ISPs Defend New Porn Filtering Measures

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Virgin Media, BT, Sky and TalkTalk say their new child-protection measures will not affect existing customers

Virgin Media, BT, Sky and TalkTalk have discounted suggestions that their new child-protection measures will oblige users to “opt in” in order to view material deemed inappropriate for children.

The four ISPs said yesterday they they would begin offering customers an “active choice” at the point of purchase to block adult content. This has led to suggestions that a new “filtered feed” will be applied to everyone using Internet connections provided by the ISPs – including existing customers – requiring them to actively opt in to view this material.

However, the ISPs have clarified that existing customers will see “absolutely no difference” to their web content. The new measures brought in by the ISPs chiefly amount to a new voluntary code of practice that will include the principle that users should be asked whether they want to activate parental controls when they buy a new contract.

Code of practice

The measures were developed in collaboration with the government and “a range of stakeholders” in response to a report by the Christian charity Mother’s Union published in May.

“Sky, TalkTalk and Virgin Media are pleased to have developed and agreed a code of practice, including measures to ensure that customers are provided with an active choice as to whether to activate parental controls in the home,” the four ISPs said in a statement.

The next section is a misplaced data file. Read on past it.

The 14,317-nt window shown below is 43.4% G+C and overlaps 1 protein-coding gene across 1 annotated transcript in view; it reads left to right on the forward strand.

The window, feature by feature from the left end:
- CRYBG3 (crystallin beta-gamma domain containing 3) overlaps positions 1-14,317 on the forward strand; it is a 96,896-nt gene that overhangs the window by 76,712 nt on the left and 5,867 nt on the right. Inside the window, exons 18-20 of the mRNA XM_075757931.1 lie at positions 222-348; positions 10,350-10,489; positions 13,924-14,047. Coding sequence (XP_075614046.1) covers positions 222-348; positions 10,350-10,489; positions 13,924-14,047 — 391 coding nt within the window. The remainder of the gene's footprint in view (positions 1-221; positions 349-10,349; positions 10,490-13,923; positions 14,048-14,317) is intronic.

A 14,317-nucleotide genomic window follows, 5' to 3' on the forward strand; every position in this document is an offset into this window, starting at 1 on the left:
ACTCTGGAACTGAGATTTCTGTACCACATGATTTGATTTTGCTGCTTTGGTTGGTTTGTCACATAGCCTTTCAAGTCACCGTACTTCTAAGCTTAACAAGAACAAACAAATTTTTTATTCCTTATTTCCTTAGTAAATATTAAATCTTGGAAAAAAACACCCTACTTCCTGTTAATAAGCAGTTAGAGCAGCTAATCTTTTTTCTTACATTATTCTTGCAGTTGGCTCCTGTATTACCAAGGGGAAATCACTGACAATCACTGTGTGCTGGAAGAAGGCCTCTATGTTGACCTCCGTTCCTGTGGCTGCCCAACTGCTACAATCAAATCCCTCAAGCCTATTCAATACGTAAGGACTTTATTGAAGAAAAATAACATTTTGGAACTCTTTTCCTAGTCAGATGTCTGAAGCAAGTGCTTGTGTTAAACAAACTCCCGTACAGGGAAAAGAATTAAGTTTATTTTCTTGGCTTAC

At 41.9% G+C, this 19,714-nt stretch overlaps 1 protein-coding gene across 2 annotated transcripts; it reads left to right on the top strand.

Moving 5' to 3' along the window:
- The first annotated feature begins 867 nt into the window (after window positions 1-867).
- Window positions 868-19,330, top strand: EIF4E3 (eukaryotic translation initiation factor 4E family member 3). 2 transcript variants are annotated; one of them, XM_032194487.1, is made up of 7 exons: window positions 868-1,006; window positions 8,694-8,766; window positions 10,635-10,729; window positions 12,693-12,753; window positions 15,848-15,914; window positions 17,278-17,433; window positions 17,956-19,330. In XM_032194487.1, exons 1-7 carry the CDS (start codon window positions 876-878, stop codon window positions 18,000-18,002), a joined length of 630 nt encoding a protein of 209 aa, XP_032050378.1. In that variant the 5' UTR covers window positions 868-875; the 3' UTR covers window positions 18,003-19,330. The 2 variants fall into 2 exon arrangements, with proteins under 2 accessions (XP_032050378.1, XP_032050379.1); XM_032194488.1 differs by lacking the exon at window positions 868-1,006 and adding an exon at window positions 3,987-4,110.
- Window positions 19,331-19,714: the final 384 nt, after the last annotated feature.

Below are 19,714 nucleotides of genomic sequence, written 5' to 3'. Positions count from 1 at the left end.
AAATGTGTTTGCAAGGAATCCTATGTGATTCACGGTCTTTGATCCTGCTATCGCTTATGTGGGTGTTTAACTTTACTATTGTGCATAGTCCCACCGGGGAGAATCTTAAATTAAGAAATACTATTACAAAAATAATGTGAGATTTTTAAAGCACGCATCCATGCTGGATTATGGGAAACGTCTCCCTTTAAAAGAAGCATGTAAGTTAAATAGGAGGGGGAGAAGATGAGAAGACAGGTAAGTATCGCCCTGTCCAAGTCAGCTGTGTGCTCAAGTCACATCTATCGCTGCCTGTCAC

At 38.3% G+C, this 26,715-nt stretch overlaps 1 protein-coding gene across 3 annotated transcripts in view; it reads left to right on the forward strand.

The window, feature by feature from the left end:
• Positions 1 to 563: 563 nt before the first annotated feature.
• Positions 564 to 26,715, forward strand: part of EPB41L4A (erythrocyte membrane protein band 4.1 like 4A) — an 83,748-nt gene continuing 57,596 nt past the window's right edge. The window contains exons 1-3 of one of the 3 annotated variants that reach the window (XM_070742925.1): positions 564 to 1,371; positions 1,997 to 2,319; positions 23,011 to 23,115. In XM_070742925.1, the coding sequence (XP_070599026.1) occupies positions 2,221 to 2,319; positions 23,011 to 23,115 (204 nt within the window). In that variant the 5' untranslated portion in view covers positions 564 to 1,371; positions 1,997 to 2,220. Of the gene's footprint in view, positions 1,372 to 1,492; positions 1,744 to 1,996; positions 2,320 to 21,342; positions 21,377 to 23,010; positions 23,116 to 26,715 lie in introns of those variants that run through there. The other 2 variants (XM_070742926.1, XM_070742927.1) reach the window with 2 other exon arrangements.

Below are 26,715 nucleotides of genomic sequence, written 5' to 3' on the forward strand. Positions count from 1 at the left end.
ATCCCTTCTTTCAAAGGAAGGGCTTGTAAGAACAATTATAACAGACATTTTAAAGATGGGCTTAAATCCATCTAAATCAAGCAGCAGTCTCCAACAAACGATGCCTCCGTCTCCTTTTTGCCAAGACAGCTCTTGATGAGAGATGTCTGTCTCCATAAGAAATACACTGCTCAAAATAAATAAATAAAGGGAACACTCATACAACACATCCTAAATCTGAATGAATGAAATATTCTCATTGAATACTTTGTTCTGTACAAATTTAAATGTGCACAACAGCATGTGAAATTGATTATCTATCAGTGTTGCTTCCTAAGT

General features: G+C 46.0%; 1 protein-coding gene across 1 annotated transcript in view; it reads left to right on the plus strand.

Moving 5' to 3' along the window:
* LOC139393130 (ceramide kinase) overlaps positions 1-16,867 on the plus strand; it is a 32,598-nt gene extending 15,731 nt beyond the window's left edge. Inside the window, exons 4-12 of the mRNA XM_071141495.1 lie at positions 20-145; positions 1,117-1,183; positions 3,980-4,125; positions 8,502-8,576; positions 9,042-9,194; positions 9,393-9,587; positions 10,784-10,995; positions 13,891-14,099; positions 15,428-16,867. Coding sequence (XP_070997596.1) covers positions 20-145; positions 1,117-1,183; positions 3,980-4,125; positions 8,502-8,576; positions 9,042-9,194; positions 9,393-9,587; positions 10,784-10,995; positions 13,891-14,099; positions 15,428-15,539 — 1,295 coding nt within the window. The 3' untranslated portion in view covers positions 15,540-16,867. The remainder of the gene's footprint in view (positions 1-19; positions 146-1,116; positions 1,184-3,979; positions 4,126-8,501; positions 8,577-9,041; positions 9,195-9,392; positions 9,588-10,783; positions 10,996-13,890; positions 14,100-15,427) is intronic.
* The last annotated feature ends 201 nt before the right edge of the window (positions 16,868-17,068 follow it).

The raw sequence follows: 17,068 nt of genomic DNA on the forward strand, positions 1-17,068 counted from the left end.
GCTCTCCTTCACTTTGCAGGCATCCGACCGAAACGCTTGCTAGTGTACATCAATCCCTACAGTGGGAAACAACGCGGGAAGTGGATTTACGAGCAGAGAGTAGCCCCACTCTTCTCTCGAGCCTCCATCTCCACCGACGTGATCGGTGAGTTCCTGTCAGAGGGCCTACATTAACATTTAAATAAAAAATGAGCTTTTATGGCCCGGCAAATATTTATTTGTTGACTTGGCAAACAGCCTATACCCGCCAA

“The ISPs have committed to improve the way we communicate to customers enabling parents to make simple and well-informed choices about installing and activating parental controls and other measures to protect their children online. The four ISPs are working with parents groups and children’s charities on this important initiative and will continue to do so.”

Virgin Media, BT and Sky will offer the child protection features via PC-based software offered on the customer’s installation disk, while TalkTalk is offering network-based content filtering.

Digital rights organisation the Open Rights Group has questioned whether the measures will amount to encouraging users to get used to living with “layers of censorship”.

“Will adults be asked if they need parental controls, or if they want to switch adult content on?” said Jim Killock, executive director of the Open Rights Group, in a statement. “We will oppose anything designed to induce adults to live with ‘censorware’ which would inevitably deny them access to commentary, health and medical advice.”

False sense of security

Other industry observers warned users to be on their guard against falling into a false sense of security.

M86 Security, for instance, argued that children are often capable of bypassing protections.

“Many kids are savvy enough to use proxy servers to bypass URL blocking techniques that restrict their access to forums, chat rooms or other websites deemed inappropriate to their age group,” said Ed Rowley, senior product manager at M86 Security, in a statement. “We would strongly urge parents and teachers to continue to check which sites their children and students are visiting, even if they have implemented the parental controls offered by their ISPs.”

In March, ICANN approved the .xxx top-level domain (TLD), a decision criticised by conservative governments. Others argued the TLD would make it easier and more acceptable for websites to be censored.

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